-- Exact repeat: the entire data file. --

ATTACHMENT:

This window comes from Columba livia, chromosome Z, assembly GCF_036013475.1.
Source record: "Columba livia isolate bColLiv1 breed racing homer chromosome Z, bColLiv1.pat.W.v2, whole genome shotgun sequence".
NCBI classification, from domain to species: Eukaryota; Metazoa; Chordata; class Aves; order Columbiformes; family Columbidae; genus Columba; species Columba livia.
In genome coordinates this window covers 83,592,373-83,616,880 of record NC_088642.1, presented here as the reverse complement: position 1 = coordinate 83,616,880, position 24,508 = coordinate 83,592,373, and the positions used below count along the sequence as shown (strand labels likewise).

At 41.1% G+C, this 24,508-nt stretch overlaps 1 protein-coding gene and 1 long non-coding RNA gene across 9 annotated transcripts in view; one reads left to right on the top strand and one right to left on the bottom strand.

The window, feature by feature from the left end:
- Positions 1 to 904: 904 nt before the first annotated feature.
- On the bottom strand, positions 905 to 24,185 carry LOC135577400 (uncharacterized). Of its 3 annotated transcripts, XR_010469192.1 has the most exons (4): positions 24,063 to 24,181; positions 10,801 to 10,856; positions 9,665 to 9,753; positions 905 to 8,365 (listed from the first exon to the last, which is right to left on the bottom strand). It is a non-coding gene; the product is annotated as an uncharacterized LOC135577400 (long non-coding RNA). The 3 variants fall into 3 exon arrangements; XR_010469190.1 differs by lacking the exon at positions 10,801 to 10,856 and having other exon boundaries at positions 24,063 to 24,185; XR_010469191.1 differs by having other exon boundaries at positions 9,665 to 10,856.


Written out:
This window comes from Columba livia, chromosome Z, assembly GCF_036013475.1.
Source record: "Columba livia isolate bColLiv1 breed racing homer chromosome Z, bColLiv1.pat.W.v2, whole genome shotgun sequence".
NCBI classification, from domain to species: Eukaryota; Metazoa; Chordata; class Aves; order Columbiformes; family Columbidae; genus Columba; species Columba livia.
In genome coordinates this window covers 83,592,373-83,616,880 of record NC_088642.1, presented here as the reverse complement: position 1 = coordinate 83,616,880, position 24,508 = coordinate 83,592,373, and the positions used below count along the sequence as shown (strand labels likewise).

At 41.1% G+C, this 24,508-nt stretch overlaps 1 protein-coding gene and 1 long non-coding RNA gene across 9 annotated transcripts in view; one reads left to right on the top strand and one right to left on the bottom strand.

The window, feature by feature from the left end:
- Positions 1 to 904: 904 nt before the first annotated feature.
- On the bottom strand, positions 905 to 24,185 carry LOC135577400 (uncharacterized). Of its 3 annotated transcripts, XR_010469192.1 has the most exons (4): positions 24,063 to 24,181; positions 10,801 to 10,856; positions 9,665 to 9,753; positions 905 to 8,365 (listed from the first exon to the last, which is right to left on the bottom strand). It is a non-coding gene; the product is annotated as an uncharacterized LOC135577400 (long non-coding RNA). The 3 variants fall into 3 exon arrangements; XR_010469190.1 differs by lacking the exon at positions 10,801 to 10,856 and having other exon boundaries at positions 24,063 to 24,185; XR_010469191.1 differs by having other exon boundaries at positions 9,665 to 10,856.